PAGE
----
It’s full of history and yet still has the hustle and bustle of the modern world. My family has been associated with Oaxaca since before I was born. My parents started doing their graduate school research there back in the late 1960s and my older brother was born there in 1971. My father has chosen to spend his retirement there, bequeathing me with a stepmother and three stepsisters all from Oaxaca. My mother has a book on Oaxaca coming out in January. It was interesting for me to journey back with a group of journalists to explore the city from a tourist’s perspective. Of course, I will never be a typical Oaxacan tourist but I am fairly ethnocentric and I tend to be more of a beach and fruity drink type of vacationer versus a cultural and historical tourist. However this trip to Oaxaca really did get me thinking about culture and history and I found Oaxaca to be a wonderful, magical place.
The Mexican Tourism Authority and Mexicana Airlines organized the trip. Since I’ve spent a lot of time in Mexico and being an ethnocentric American, I’ve always steered away from the Mexican owned airlines for fear that they were not as good as our national carriers. Let me tell you something: They are better than our national carriers. The experience on Mexicana Airlines was a delight; they even served us a meal. The fleet is new and spacious — the aircraft has high ceilings and modern fittings, which imparted a feeling that everything was going to be all right, and we would have a safe and comfortable journey, which we did! Because we were with a representative from Mexicana Airlines, we were treated to their first class lounges in both Los Angeles (LAX) and Mexico City (MEX). The one at LAX is shared with other airlines and is very nice but fairly standard with snacks, drinks and wifi but the one in Mexico City was very special. They have massage chairs, xbox, couches, chairs, pods, many different television options, food options and a wine list. The coloring of the décor is quite pleasant with the light green accents throughout. The complimentary food was a bit questionable, but the food for purchase was delightful and the staff was extremely accommodating. Even the planes used from Mexico City to Oaxaca, a brand call Click!, were modern and a welcome departure from the propjets of the past.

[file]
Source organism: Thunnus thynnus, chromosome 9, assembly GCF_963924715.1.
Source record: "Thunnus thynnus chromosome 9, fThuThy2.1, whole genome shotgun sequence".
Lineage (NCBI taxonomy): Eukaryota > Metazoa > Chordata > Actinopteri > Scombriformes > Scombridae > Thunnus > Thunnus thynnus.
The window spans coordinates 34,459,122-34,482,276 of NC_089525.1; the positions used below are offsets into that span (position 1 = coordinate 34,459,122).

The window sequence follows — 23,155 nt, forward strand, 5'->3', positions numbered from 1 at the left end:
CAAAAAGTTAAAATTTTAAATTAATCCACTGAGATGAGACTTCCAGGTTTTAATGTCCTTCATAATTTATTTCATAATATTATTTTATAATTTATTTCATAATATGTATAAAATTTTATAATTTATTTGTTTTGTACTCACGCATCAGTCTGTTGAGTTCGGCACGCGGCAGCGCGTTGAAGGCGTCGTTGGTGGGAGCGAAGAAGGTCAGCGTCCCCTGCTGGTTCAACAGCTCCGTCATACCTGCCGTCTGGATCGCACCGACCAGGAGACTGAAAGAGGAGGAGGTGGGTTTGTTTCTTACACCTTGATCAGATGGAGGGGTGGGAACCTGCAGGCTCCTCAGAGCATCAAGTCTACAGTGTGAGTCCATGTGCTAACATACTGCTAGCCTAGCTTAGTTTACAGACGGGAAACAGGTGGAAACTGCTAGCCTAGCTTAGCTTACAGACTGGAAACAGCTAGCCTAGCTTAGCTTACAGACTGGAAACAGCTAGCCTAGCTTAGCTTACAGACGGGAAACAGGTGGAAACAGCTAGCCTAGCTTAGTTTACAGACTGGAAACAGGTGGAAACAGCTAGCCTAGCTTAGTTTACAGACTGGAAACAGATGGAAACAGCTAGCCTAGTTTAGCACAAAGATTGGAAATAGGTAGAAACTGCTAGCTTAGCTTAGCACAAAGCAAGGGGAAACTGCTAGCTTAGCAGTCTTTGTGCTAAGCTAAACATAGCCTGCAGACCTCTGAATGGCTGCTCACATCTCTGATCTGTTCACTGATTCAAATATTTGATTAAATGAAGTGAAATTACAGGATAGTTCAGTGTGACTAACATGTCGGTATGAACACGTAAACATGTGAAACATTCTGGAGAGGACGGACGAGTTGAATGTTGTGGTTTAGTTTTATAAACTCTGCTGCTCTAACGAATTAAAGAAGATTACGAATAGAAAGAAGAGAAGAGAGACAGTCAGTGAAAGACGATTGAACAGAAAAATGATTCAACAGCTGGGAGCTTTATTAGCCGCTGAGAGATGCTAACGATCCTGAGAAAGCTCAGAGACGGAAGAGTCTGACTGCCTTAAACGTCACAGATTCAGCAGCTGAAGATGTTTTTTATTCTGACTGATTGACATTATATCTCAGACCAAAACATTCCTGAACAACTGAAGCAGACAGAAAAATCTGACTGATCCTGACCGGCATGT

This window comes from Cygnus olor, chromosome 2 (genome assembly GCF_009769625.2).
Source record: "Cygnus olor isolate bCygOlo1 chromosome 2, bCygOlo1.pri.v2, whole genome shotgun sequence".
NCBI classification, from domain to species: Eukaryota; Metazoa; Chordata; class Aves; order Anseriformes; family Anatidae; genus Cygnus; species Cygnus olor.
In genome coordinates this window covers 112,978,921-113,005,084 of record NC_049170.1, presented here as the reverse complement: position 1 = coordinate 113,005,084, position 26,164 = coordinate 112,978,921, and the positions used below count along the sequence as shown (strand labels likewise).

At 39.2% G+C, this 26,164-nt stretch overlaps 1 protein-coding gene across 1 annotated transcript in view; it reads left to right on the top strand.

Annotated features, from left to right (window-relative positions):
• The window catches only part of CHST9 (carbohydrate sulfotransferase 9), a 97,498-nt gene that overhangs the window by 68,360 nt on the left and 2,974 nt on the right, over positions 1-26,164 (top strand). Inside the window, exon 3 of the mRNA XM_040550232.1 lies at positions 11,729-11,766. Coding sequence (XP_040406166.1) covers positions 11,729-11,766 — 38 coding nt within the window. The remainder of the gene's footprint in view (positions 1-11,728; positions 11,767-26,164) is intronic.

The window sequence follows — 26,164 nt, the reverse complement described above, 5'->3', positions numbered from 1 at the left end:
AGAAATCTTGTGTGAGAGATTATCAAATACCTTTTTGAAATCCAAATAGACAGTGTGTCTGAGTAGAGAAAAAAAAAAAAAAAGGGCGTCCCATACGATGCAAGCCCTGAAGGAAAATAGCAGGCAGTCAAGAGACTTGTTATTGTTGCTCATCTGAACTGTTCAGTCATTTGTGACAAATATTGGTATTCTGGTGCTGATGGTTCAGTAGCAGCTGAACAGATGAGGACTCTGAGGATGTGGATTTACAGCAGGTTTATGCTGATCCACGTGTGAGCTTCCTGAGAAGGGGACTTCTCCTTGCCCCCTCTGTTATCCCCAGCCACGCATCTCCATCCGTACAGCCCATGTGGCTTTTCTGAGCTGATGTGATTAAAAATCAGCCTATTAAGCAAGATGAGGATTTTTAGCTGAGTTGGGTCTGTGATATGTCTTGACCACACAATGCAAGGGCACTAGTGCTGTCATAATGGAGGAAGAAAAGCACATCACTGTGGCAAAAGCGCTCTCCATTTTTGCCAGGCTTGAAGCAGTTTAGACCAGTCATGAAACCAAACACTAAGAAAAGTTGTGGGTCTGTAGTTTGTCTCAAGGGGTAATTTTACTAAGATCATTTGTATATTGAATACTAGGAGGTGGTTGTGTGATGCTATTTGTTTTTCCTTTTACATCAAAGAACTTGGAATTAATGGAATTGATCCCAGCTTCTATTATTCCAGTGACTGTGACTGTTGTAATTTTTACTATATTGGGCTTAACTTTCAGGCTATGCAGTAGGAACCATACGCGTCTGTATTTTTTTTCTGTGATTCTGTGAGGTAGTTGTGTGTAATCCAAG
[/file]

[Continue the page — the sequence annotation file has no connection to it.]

Oaxaca is surrounded by mountains and maintains a sense of historical perspective due to the architecture and the people. While the folks in Oaxaca are not immune to deadlines and constantly blinking smart phones there are a good number of people who could easily be described as country peasants. They come in from outside of the city and sell their wares, most of which are either food or art — two areas of excellence for Oaxacans. There is a strong artesian class from the begging child who wants to sell you 2-inch wooden figurines to painters getting $25,000 for a 2’x2’ canvas — artists are everywhere. Food artists as well. As someone who regularly dines in such foodie towns as Portland and Los Angeles, I had my best tasting restaurant meal of recent time in Oaxaca. The chef (Enrico de Rosa) is from Napoli, the pasta was made post ordering and the mix of flavors and textures and general ingredient goodness was extraordinary. All in all, Oaxaca is a place to open up your senses and your soul. There is a long and rich history of human civilization with ancient cultures such as the Aztecs, Zapotecs and Mixtec’s who battled for control and you can feel that you are in an area with very strong cultural roots. There are ruins to explore, restaurants to delight and art to devour.